When we think about grandparents, we typically think of what we see in Hallmark commercials – loving and encouraging parents who become amazing grandparents with gray hair, big hearts, and the ones who try to override mom’s rules of no cookies before dinner. Sadly, that’s not the case for many.
My girls are some of the lucky and unlucky ones.
You see, I’m fortunate to have two parents who have been married for over 40 years and are active participants in my children’s lives. They have never lived within two hours of us, but my girls know their love through their genuine actions and true words.
Then, there’s my husband’s family. His mother was taken from him when he was a young child, so all we have of her are a few memories, a handful of photos, and a plaque at a gravesite. His father is alive, but that’s a story for another day. So, for sake of simplicity for my girls, we refer to my husband’s mom as “Grandma Mary Beth” and his father by his first name.
Through the relationships, I’ve seen with my girls have with their grandparents and my own relationship with my grandparents, I’ve come to learn a few lessons. I hope these help you when it comes to the grandparents in your life, whether they’re yours or your children’s.
1. Celebrate them while they’re here and remember them when they’re gone.
I love that most major holidays and birthdays can be celebrated with my parents. Birthdays are a big deal in our home and holidays are always grand. My girls have dozens upon dozens of photos and videos from times with my parents. I’m grateful for that. What they don’t have is any with my mother-in-law. That will always make me sad, but I can still celebrate her with them. We have photos of her around our home and we visit her gravesite on holidays and even ordinary days. She is the woman who gave birth to their daddy and the man who I chose to marry. We will always celebrate her life.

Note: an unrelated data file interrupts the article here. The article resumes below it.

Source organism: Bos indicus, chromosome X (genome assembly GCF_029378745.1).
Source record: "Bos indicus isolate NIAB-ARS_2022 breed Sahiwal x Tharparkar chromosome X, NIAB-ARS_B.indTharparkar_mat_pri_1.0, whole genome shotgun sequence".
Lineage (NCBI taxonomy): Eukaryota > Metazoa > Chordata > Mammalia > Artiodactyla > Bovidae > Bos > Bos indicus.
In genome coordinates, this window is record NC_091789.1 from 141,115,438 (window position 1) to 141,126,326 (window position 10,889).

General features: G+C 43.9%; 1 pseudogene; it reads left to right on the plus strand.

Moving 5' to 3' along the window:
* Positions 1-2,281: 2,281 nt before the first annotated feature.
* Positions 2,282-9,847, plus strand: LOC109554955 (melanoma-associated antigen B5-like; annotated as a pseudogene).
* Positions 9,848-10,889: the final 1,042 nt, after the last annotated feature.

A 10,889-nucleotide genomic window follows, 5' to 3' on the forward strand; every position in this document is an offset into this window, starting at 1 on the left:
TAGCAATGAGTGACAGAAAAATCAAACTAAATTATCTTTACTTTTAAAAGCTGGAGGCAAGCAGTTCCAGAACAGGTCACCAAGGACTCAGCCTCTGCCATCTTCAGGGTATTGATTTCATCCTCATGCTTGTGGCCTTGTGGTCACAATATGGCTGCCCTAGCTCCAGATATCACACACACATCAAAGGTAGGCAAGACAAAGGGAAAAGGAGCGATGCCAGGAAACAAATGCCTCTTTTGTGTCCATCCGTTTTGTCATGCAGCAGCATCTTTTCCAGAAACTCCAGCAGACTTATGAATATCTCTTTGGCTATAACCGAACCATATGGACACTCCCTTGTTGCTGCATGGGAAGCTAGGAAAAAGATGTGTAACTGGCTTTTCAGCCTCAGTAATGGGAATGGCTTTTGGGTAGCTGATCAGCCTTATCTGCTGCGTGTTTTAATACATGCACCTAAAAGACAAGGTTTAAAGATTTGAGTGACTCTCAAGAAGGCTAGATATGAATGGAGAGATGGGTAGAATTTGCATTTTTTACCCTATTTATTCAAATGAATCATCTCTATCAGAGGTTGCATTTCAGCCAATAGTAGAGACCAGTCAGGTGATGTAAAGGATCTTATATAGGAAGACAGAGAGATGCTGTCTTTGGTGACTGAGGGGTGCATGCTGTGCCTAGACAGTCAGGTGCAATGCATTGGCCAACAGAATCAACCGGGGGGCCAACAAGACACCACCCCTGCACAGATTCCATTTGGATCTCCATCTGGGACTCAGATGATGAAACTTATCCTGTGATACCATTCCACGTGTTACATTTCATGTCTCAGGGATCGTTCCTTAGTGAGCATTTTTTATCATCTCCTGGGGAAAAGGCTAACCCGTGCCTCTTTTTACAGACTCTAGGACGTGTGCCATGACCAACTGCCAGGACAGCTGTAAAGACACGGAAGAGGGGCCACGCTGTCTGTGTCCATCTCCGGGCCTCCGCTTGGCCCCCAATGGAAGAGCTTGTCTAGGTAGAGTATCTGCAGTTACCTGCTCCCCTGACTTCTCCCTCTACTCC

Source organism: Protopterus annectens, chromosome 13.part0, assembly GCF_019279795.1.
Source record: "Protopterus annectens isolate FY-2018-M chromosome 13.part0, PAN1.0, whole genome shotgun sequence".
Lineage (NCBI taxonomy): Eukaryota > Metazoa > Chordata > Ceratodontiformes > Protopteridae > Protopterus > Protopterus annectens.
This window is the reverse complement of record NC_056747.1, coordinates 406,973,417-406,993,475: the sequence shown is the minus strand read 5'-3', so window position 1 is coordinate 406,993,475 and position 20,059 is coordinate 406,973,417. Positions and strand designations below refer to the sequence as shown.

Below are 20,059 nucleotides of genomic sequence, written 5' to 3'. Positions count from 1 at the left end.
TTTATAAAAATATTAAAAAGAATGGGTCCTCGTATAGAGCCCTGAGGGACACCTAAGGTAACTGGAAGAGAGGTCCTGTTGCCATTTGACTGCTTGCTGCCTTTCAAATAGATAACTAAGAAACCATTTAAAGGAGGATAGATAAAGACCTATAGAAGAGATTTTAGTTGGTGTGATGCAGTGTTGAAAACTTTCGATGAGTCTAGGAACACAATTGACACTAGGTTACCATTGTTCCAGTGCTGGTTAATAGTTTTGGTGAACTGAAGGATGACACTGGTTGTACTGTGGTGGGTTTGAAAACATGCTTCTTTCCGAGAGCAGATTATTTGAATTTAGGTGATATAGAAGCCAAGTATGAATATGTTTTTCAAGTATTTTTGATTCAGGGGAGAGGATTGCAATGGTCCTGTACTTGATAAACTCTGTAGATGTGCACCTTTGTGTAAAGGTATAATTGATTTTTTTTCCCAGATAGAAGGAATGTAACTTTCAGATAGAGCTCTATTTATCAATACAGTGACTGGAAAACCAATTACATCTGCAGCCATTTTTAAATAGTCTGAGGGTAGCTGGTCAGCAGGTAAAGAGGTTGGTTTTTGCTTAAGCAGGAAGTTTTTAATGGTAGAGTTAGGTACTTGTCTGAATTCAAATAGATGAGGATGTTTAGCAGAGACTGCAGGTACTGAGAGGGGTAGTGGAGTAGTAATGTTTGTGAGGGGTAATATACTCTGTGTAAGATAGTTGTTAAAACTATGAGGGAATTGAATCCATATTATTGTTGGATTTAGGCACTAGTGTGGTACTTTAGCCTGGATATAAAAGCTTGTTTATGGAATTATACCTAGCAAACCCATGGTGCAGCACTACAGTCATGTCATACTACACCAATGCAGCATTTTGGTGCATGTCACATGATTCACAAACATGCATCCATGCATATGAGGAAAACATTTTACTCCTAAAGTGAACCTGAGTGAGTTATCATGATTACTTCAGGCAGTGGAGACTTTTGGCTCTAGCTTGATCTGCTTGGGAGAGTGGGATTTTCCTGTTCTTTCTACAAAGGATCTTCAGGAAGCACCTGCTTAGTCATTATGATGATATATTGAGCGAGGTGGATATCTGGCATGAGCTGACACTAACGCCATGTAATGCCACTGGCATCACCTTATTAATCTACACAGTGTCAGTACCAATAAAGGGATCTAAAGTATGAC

2. Work to maintain healthy relationships and boundaries.
As much as I adore my parents, I also knew I needed to establish boundaries on how I wanted to parent and how I wanted them to be a part of my daughters’ lives. If it weren’t for establishing those boundaries, we would have issues. People will only know how to treat you (and your children) the way you allow them and that comes with communication.
3. Grandparents don’t need to share your name.
When I was in the fourth grade, there was a “Grandparents’ Day” at my school. By this time, I had two living grandparents, but they weren’t an active part of my life. I remember feeling pretty sheepish when I asked my mom if the couple that loved me and my parents as bonus grandparents could come that morning. That couple showed up and loved on me like their own blood. I’ll never forget how their presence made a difference in my day and established my definition of family.
When it comes to Grandparents’ Day, you may be ready to celebrate with gifts of handprint crafts or you may want to erase it from all calendars. Either way, can I encourage you to do something? Be grateful – yes, even if you don’t have grandparents. Be grateful you have examples of loving grandparents to look toward on challenging parenting days or an older person who gave you a piece of advice when you needed it most.